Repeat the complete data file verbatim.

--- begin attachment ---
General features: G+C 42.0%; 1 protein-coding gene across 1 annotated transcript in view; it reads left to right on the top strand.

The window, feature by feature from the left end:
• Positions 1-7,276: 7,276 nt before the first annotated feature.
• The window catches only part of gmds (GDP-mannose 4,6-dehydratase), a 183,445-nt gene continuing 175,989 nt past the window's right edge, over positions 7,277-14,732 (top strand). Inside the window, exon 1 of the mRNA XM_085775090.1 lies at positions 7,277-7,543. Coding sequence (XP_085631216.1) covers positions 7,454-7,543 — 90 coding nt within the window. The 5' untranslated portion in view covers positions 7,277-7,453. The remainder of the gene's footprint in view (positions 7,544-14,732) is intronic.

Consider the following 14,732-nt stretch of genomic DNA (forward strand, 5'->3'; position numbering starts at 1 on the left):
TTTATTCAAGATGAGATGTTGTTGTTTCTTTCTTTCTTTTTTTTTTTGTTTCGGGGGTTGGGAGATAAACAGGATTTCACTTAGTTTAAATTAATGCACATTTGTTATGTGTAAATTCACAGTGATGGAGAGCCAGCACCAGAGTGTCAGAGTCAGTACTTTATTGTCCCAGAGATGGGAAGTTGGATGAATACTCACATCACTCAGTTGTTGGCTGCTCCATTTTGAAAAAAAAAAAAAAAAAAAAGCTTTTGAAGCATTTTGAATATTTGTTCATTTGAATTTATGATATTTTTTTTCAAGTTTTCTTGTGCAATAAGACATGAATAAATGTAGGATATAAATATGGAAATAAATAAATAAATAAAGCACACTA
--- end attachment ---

General features: G+C 42.0%; 1 protein-coding gene across 1 annotated transcript in view; it reads left to right on the top strand.

The window, feature by feature from the left end:
• Positions 1-7,276: 7,276 nt before the first annotated feature.
• The window catches only part of gmds (GDP-mannose 4,6-dehydratase), a 183,445-nt gene continuing 175,989 nt past the window's right edge, over positions 7,277-14,732 (top strand). Inside the window, exon 1 of the mRNA XM_085775090.1 lies at positions 7,277-7,543. Coding sequence (XP_085631216.1) covers positions 7,454-7,543 — 90 coding nt within the window. The 5' untranslated portion in view covers positions 7,277-7,453. The remainder of the gene's footprint in view (positions 7,544-14,732) is intronic.

Consider the following 14,732-nt stretch of genomic DNA (forward strand, 5'->3'; position numbering starts at 1 on the left):
TTTATTCAAGATGAGATGTTGTTGTTTCTTTCTTTCTTTTTTTTTTTGTTTCGGGGGTTGGGAGATAAACAGGATTTCACTTAGTTTAAATTAATGCACATTTGTTATGTGTAAATTCACAGTGATGGAGAGCCAGCACCAGAGTGTCAGAGTCAGTACTTTATTGTCCCAGAGATGGGAAGTTGGATGAATACTCACATCACTCAGTTGTTGGCTGCTCCATTTTGAAAAAAAAAAAAAAAAAAAAGCTTTTGAAGCATTTTGAATATTTGTTCATTTGAATTTATGATATTTTTTTTCAAGTTTTCTTGTGCAATAAGACATGAATAAATGTAGGATATAAATATGGAAATAAATAAATAAATAAAGCACACTA